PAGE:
FORMER Terang local and celebrity demographer Bernard Salt – who gained notoriety last year for his comments about millenials, housing affordability and smashed avocado – will return to the south-west in April.
Mr Salt will be a guest speaker at Lyndoch Living’s conference – The Collaboration Game: Thinking Global and Growing Local.
He will be joined by health advocate Sally Cockburn, also known as Dr Feelgood, and Planet Ark’s David Rowlinson.
The conference will focus on the benefits of a strong community and industry engagement in building south-west businesses.
Lyndoch Living’s education manager Roselie Morey said this was the second conference the organsiation had hosted.
The first was held in 2016 and was health-focused. Ms Morey said this year’s conference was about collaboration with other businesses to boost regional economic growth.
Lyndoch Chief executive Doreen Power the organisation was being innovative.
“This is a platform for us to engage with a range of businesses and take on the opportunity,” she said.
“I’m hoping we can build on it and rather than having the conference every 18 months it will be every year.”
Ms Power said the topics would resonate with local businesses and industries.
“For many local and regional businesses, understanding business growth in a fast changing ever moving world can be daunting,” she said.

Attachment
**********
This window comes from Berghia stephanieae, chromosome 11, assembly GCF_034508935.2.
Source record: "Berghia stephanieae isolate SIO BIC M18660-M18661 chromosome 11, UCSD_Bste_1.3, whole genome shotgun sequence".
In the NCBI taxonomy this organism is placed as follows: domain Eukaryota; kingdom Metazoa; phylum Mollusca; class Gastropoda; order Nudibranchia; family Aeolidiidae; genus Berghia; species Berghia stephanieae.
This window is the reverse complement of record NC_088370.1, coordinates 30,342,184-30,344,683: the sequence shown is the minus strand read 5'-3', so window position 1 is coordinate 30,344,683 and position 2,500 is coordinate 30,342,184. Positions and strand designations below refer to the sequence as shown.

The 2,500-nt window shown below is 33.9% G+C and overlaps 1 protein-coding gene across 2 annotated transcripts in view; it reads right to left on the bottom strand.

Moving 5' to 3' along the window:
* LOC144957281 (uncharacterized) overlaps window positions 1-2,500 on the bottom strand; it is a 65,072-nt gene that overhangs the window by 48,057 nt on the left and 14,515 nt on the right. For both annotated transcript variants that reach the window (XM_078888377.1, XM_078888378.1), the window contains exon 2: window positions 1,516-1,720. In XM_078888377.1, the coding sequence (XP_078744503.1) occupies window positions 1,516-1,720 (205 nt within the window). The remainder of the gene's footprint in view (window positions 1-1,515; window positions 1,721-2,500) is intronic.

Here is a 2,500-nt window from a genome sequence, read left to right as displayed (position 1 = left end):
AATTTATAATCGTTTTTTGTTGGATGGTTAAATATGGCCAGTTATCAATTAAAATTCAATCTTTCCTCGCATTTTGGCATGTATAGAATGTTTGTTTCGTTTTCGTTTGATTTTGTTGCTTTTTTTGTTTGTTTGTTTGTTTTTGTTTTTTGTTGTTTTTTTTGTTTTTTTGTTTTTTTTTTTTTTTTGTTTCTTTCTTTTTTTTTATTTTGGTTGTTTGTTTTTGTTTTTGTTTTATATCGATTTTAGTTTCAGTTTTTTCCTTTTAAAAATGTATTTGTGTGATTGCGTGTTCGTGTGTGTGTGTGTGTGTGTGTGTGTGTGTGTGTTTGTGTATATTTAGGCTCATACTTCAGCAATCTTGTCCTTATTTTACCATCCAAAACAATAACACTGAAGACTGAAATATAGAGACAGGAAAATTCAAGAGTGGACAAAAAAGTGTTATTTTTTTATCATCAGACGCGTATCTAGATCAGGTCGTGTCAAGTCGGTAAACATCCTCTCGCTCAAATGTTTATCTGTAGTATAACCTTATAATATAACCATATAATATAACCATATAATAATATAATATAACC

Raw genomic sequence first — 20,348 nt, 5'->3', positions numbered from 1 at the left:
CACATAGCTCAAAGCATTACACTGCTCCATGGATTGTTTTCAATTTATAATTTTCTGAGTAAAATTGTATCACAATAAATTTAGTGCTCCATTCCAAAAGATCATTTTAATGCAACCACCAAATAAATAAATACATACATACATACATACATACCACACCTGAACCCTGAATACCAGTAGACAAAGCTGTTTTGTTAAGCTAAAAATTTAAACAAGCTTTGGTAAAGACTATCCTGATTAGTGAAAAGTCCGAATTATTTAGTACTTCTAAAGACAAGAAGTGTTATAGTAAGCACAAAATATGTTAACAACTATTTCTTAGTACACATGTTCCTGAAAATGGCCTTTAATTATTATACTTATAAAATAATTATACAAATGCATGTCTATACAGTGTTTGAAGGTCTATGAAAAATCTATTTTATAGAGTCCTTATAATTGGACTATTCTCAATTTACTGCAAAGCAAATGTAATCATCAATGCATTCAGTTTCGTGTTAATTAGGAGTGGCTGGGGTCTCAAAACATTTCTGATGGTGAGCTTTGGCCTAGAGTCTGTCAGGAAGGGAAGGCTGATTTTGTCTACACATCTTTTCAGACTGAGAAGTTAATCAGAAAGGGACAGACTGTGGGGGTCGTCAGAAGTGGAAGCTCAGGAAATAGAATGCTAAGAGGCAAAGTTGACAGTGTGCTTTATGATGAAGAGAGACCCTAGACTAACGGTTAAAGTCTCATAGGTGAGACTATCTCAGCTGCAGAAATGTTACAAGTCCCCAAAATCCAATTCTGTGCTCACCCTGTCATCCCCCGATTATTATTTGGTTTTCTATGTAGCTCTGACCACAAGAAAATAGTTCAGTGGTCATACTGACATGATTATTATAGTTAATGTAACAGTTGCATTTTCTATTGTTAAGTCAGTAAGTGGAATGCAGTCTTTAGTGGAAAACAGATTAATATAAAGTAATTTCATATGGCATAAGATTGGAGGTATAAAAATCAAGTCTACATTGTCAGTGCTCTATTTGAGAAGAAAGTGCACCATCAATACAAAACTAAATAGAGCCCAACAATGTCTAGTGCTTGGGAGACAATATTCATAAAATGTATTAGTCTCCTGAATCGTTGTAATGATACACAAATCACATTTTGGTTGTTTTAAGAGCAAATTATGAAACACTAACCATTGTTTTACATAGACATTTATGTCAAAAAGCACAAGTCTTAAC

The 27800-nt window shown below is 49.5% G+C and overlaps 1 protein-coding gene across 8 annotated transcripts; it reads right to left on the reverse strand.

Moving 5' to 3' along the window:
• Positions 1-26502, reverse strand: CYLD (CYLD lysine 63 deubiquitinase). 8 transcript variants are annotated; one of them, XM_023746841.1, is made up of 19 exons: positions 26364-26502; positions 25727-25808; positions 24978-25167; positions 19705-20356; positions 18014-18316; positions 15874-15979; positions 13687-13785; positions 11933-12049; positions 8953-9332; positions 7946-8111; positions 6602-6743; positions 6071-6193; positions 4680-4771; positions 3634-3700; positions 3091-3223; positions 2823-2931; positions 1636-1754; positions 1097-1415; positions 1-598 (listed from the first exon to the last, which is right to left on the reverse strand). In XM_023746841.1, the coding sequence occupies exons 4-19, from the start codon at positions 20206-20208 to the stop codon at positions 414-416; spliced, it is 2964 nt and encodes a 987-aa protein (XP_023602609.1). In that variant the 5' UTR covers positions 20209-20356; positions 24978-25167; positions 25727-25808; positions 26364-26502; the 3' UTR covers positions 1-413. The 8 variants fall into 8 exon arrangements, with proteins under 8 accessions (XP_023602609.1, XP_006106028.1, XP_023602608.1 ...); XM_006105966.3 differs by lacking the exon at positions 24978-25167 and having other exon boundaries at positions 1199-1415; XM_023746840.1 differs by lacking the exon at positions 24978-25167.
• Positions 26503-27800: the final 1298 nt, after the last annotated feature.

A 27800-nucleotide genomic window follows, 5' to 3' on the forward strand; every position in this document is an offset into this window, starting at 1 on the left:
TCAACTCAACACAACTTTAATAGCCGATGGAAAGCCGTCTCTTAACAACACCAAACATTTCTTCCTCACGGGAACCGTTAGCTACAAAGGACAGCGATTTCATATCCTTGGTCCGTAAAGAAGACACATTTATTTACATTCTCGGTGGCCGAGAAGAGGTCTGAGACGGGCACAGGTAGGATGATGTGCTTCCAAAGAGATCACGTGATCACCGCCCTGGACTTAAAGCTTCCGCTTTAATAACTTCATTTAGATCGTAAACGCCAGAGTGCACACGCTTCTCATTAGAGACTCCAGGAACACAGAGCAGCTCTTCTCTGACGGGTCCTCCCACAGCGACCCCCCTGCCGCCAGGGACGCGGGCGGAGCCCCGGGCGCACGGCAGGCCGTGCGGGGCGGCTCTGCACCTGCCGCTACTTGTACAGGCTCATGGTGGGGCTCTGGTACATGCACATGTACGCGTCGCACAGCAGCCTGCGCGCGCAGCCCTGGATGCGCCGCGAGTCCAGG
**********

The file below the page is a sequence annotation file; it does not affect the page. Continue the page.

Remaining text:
“Factors such as population and social change, the effects of globalization, competition, artificial intelligence, digital technology and renewable energy, all need to be considered.
“It is vital that a strong emphasis is placed on bringing regional and remote businesses together to develop a shared vision for local and regional development. There are no single standalone issues facing regional business communities, they are all in a sense bound together by a multitude of factors.”
Community engagement co-ordinator Stephen Grigson said Lyndoch already collaborated with Midfield Meat and Waltanna Farms.
“Waltanna Farms produce flaxseed and hemp,” he said.
“We recognise it could be fantastic if they can develop it further in terms of modified food for aged-care, not just in Lyndoch, but around the world,” Mr Grigson said.
“Aged care is something we specialise in, but it’s a small component of our business model in terms of 200 beds of residential care. In the community we have up to 600 clients and that is growing.
“In terms of this conference it grows the social capital and prosperity and not just economically, it’s also about a healthy community. The demographic we would like to see at the conference would be young people.”
Ms Power said Lyndoch was excited to be bringing enthusiastic and innovative personalities to the region.
The conference will be held at Brother Fox Cafeteria at the Deakin University Warrnambool campus from 9am-4.30pm on Tuesday, April 10.
It will be followed by a community grazing event from 4.30-6pm where participants can partake in local food while networking.
To register visit www.trybooking.com/TJRK or email firstname.lastname@example.org for further information.